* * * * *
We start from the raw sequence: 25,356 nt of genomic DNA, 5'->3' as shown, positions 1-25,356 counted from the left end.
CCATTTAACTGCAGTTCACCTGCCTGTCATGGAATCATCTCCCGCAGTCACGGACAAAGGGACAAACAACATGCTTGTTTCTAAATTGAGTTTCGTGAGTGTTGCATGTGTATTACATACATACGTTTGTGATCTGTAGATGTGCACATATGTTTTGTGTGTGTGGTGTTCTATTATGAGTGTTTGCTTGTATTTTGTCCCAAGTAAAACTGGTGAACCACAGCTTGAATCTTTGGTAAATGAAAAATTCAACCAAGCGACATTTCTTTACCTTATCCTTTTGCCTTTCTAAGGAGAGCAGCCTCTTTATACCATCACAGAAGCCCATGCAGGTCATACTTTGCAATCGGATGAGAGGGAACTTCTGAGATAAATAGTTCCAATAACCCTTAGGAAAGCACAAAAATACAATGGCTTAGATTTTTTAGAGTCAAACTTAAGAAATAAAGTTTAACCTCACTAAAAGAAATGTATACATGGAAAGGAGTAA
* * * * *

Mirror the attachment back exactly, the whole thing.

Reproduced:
We start from the raw sequence: 25,356 nt of genomic DNA, 5'->3' as shown, positions 1-25,356 counted from the left end.
CCATTTAACTGCAGTTCACCTGCCTGTCATGGAATCATCTCCCGCAGTCACGGACAAAGGGACAAACAACATGCTTGTTTCTAAATTGAGTTTCGTGAGTGTTGCATGTGTATTACATACATACGTTTGTGATCTGTAGATGTGCACATATGTTTTGTGTGTGTGGTGTTCTATTATGAGTGTTTGCTTGTATTTTGTCCCAAGTAAAACTGGTGAACCACAGCTTGAATCTTTGGTAAATGAAAAATTCAACCAAGCGACATTTCTTTACCTTATCCTTTTGCCTTTCTAAGGAGAGCAGCCTCTTTATACCATCACAGAAGCCCATGCAGGTCATACTTTGCAATCGGATGAGAGGGAACTTCTGAGATAAATAGTTCCAATAACCCTTAGGAAAGCACAAAAATACAATGGCTTAGATTTTTTAGAGTCAAACTTAAGAAATAAAGTTTAACCTCACTAAAAGAAATGTATACATGGAAAGGAGTAA